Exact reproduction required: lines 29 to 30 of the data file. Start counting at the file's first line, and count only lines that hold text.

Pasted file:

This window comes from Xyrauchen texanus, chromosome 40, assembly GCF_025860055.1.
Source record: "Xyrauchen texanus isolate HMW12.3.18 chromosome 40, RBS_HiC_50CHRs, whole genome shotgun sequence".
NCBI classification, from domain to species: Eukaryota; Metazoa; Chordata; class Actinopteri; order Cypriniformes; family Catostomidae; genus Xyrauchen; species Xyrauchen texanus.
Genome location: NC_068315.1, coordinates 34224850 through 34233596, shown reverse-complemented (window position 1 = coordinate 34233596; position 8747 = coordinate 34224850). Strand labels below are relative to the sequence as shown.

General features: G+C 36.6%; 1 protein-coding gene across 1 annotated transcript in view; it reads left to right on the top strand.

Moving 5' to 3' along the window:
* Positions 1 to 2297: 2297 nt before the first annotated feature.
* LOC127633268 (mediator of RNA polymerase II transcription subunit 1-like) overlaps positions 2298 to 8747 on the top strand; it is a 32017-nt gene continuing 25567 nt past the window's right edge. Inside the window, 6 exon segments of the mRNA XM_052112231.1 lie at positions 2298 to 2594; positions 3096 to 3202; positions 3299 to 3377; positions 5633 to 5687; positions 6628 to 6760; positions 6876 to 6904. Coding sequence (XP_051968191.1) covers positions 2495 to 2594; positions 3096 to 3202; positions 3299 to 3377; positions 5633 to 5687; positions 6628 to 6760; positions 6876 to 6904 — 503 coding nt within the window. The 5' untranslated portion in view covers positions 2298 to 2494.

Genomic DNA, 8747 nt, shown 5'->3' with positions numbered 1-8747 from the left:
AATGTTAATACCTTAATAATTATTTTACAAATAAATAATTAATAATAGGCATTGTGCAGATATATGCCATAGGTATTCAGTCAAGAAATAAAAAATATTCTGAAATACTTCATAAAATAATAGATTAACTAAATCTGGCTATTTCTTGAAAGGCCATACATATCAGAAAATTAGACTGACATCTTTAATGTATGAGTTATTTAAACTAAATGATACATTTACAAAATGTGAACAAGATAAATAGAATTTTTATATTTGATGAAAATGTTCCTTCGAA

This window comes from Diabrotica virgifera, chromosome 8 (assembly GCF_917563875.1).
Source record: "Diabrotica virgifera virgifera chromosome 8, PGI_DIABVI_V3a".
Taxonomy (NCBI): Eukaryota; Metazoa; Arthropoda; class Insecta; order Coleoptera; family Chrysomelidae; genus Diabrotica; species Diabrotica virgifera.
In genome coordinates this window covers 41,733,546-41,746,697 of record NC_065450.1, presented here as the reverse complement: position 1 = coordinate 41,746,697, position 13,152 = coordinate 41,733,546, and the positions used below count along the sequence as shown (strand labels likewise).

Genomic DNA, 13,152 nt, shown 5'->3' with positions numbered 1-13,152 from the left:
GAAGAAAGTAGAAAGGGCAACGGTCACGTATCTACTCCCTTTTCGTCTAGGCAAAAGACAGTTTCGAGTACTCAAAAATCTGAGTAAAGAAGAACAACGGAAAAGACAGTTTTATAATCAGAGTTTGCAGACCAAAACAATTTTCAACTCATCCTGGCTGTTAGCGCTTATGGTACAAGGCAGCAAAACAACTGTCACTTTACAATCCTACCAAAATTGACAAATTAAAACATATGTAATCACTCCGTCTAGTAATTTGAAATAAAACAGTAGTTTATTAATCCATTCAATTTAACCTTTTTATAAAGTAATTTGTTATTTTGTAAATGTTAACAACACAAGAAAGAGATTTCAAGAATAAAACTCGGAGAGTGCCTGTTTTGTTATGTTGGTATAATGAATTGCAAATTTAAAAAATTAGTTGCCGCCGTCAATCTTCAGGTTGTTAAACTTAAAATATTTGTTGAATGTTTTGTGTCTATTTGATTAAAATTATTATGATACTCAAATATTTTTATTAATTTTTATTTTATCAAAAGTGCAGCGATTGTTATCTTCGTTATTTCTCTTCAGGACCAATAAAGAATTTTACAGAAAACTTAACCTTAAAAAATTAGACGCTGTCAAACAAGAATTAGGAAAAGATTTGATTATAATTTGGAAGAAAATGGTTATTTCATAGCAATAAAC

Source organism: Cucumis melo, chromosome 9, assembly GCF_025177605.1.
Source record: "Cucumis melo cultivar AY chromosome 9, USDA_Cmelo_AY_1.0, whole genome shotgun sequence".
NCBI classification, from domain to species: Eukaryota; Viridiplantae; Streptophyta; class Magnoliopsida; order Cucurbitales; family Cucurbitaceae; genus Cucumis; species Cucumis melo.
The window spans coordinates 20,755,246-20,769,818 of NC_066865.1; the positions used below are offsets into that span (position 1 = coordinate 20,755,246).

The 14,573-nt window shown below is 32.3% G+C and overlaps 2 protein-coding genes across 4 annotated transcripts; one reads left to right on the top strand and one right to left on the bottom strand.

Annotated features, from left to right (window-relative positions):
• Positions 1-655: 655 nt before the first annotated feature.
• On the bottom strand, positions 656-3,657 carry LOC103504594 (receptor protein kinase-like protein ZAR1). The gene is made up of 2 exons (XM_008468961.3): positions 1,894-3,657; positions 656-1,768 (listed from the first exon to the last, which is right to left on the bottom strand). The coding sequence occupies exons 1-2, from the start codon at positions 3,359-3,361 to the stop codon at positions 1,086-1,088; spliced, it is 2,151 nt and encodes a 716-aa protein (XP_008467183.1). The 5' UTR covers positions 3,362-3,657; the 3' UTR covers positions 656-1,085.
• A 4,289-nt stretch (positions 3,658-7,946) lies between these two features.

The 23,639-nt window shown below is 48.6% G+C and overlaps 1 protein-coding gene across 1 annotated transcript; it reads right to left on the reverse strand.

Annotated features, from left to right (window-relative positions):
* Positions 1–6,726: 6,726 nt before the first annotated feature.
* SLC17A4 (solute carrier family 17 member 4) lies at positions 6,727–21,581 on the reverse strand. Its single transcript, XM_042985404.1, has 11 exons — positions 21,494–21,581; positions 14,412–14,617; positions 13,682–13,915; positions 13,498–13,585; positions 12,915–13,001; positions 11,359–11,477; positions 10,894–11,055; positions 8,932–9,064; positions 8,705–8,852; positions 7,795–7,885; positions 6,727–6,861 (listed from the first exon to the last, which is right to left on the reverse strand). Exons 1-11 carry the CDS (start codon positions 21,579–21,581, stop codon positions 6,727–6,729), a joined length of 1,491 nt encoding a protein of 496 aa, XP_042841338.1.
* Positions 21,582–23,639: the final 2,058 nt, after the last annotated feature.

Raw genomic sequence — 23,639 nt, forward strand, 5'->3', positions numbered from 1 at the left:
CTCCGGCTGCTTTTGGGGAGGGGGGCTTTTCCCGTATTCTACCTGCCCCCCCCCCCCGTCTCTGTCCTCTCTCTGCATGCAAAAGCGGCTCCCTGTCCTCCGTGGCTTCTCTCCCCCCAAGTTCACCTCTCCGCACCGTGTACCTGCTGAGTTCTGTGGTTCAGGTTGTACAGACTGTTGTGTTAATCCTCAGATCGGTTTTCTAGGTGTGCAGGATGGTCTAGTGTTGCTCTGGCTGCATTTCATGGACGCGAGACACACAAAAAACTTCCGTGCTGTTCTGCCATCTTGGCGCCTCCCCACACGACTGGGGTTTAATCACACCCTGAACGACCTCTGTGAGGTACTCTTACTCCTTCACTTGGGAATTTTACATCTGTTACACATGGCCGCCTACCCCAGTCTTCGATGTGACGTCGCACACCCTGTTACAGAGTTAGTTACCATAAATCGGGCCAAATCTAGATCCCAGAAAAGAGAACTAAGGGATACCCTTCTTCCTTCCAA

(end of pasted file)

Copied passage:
* SLC17A4 (solute carrier family 17 member 4) lies at positions 6,727–21,581 on the reverse strand. Its single transcript, XM_042985404.1, has 11 exons — positions 21,494–21,581; positions 14,412–14,617; positions 13,682–13,915; positions 13,498–13,585; positions 12,915–13,001; positions 11,359–11,477; positions 10,894–11,055; positions 8,932–9,064; positions 8,705–8,852; positions 7,795–7,885; positions 6,727–6,861 (listed from the first exon to the last, which is right to left on the reverse strand). Exons 1-11 carry the CDS (start codon positions 21,579–21,581, stop codon positions 6,727–6,729), a joined length of 1,491 nt encoding a protein of 496 aa, XP_042841338.1.
* Positions 21,582–23,639: the final 2,058 nt, after the last annotated feature.